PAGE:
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Half a million Kiwis suffer from “Dysteachia” – but the Government doesn’t care*

One in ten people have a condition called dyslexia.  In addition, there are related neuro-diverse conditions that occur in another 5% of Kiwis.

We can summarise the current situation in New Zealand  with a simple equation:

Dyslexia + dysteachia = disability

– where Dysteachia = ineffective education

And the result of that bad maths is that Aotearoa New Zealand is wasting a valuable resource and 500,000 Kiwis are not getting a fair go
* In Australia, the equivalent figure is 2.5 million Aussies.

These Kiwis have been shortchanged by the education system and prematurely judged to have less than ideal levels of intelligence. Our education workforce does not have the skills to recognize dyslexic/neurodiverse learners. Nor does it have the strategies to provide them with an adequate education.  Children with dyslexia grow up to be adults with dyslexia. Sadly, the legacy of a poor start often stays with dyslexic people for their whole life

The ultimate frustration is that dyslexic people are clever but just not with text.  Almost all have other skills and talents that are being ignored, because educational judgements are made solely on people’s ability to read, write, and spell.

In layperson’s language we are turning capable people into disabled people because of the way our society relates to them.

Successive governments here in New Zealand have ignored dyslexia and related neurodiverse conditions, but the rest of the world has moved on.  Leading  corporates have joined the dots and realized that neurodiverse people think differently and thinking differently is a good thing.  Dyslexic/neurodiverse adults are known to have many creative skills that are in high demand in the workplace. Dyslexia is often linked with creativity, problem solving, visual, spatial, and 3-D intelligence as well as great empathy and entrepreneurial skills.  There is a reason that Bill Gates, Steven Spielberg, and Richard Branson are all multi-millionaires.  Their different thinking has given them a competitive advantage.

Meanwhile in New Zealand  business leaders complain of a shortage of labour and skills, while an underutilized resource is sitting under their noses.  A long-term issue facing New Zealand is our low workplace productivity.  No country can be fully productive when a valuable resource is sitting unused or under utilized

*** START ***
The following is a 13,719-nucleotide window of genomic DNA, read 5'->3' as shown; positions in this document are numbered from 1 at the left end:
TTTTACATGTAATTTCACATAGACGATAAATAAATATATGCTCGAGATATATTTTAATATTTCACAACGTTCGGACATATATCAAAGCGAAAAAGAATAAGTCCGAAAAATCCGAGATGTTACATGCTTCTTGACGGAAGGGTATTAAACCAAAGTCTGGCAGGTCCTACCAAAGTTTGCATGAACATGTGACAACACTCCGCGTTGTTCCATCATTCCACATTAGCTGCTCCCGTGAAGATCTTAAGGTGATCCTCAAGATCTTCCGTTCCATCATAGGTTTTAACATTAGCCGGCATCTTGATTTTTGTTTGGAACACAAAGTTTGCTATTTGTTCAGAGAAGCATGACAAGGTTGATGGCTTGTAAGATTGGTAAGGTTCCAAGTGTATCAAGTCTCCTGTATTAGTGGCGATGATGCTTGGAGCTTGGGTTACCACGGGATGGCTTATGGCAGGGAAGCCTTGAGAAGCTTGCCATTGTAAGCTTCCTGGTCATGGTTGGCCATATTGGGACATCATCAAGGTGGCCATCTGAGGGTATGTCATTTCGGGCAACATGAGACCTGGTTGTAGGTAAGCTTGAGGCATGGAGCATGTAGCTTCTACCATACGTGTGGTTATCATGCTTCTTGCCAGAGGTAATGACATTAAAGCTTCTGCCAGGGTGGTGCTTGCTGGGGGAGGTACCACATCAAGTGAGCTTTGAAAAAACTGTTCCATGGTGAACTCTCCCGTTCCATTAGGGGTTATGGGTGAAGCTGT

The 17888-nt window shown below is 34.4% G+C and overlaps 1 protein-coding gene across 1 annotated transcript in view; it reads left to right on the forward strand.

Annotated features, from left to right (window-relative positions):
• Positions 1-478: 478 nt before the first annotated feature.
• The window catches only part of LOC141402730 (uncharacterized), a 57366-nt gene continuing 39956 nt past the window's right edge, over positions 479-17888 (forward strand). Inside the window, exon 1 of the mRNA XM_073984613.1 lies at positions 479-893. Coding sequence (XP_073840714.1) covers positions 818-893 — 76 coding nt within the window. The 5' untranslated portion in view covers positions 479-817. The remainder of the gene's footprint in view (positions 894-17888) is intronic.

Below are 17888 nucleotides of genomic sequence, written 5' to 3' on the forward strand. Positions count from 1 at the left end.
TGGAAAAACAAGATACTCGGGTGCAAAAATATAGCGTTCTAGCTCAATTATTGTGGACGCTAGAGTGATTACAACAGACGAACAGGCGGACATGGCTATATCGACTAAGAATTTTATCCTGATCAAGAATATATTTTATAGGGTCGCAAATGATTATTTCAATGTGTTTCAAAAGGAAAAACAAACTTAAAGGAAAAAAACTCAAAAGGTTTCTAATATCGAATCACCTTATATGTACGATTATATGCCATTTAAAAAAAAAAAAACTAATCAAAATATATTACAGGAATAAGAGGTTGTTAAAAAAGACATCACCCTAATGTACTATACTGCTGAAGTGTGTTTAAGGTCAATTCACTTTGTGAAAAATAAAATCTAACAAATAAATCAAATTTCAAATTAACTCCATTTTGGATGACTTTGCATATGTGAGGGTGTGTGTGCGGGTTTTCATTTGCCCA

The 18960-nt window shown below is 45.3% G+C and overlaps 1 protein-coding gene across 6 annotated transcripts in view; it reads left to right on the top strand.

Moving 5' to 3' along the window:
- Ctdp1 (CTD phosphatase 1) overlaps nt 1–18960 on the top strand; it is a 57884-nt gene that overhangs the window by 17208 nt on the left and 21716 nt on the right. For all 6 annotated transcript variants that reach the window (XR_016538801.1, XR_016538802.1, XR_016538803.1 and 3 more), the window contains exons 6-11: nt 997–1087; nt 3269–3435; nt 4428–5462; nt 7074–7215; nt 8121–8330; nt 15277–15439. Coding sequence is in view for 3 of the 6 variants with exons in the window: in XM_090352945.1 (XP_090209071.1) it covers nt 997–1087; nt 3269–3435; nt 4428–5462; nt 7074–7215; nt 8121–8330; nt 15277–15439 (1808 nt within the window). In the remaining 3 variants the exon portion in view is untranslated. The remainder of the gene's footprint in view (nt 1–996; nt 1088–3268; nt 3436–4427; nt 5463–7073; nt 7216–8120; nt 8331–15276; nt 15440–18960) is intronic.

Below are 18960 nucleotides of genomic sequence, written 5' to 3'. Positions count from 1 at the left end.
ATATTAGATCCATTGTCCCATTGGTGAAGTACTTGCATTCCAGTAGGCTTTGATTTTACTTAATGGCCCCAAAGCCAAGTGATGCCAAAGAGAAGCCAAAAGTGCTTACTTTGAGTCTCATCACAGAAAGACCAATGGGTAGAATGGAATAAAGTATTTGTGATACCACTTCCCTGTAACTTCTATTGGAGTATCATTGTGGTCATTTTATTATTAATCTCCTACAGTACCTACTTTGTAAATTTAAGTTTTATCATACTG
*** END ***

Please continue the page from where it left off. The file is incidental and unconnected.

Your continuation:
The result of our ignorant approach is:

  • Many people with dyslexia drop out of school early.
  • Most underachieve in the workplace
  • Many dyslexic people end up in prison
  • Many have mental health issues.
  • Many do not get jobs in the first place

We do not have an accurate fix on New Zealand numbers because the government does not  gather statistics about dyslexia and/or other neurodiverse conditions. Any data we have for kiwis are extrapolated from international data. Government agencies, even education ones are largely ignorant about the challenges of dyslexia.  The Human Rights Commission is largely silent on neurodiversity/dyslexia and the government cannot tell us what the economic cost is of unidentified and unsupported dyslexia/neurodiversity to the New Zealand economy.

The ultimate frustration is that the problem is not overly difficult or expensive to fix.

Once our mindset is changed from “ dyslexia is a bad thing” to dyslexia is a difference that we can celebrate for mutual benefit”, the rest is simple.

There is some amazing technology that can assist with reading, writing, and spelling, and the price of that technology is dropping rapidly.  Providing some training for team leaders, line managers and supervisors would help manage people who think differently.

Neurodiversity/dyslexia are poorly understood, even by those who have the conditions themselves. There is a big need for a public education program to inform the public about what dyslexia/neurodiversity are.  The media could play a big part with this – but sadly the media is currently part of the problem, not the solution

Enlightened government policies and a progressive mindset can change the equation to: –

Dyslexia + good instruction = creative kiwis.

That is good maths!


The story of Lisa

Lisa is currently in prison.  Her crime?  Lisa was caught multiple times driving without a licence.  A judge finally tired of her court appearances and jailed her.  Lisa is a good person.  I worry that prison will likely change her, and not in a good way.

Lisa has significant dyslexia.  She is a great driver, but she could not pass the theory test to secure her licence.   She has driven since she was 12 years of age – illegally of course.  Her aim is to drive big rigs.

Lisa will have a criminal record when she comes out of prison.  Meantime the country is crying out for heavy transport drivers.  With only a little effort Lisa could have been contributing to the economy, instead of clogging up the prison system.  A jurisdiction that understood dyslexia and other neurodiverse conditions would have picked up Lisa’s dyslexia while she was at school.  It wasn’t until Lisa reached adulthood and in prison that  her dyslexia was identified.  Our prisons are filled with people like Lisa with unidentified dyslexia.

Lisa deserves better, and New Zealand Inc. deserves better as well